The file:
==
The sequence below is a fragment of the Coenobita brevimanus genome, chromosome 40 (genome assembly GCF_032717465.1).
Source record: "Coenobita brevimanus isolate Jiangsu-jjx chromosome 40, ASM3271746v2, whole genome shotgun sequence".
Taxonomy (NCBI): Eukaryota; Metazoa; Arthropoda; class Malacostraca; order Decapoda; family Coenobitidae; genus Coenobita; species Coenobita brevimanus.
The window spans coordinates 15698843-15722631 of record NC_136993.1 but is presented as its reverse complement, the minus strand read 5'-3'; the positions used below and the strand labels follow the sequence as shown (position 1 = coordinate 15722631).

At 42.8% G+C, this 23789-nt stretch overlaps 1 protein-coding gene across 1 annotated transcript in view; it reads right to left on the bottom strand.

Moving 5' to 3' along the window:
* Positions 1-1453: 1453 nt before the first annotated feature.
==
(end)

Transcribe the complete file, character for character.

The sequence below is a fragment of the Coenobita brevimanus genome, chromosome 40 (genome assembly GCF_032717465.1).
Source record: "Coenobita brevimanus isolate Jiangsu-jjx chromosome 40, ASM3271746v2, whole genome shotgun sequence".
Taxonomy (NCBI): Eukaryota; Metazoa; Arthropoda; class Malacostraca; order Decapoda; family Coenobitidae; genus Coenobita; species Coenobita brevimanus.
The window spans coordinates 15698843-15722631 of record NC_136993.1 but is presented as its reverse complement, the minus strand read 5'-3'; the positions used below and the strand labels follow the sequence as shown (position 1 = coordinate 15722631).

At 42.8% G+C, this 23789-nt stretch overlaps 1 protein-coding gene across 1 annotated transcript in view; it reads right to left on the bottom strand.

Moving 5' to 3' along the window:
* Positions 1-1453: 1453 nt before the first annotated feature.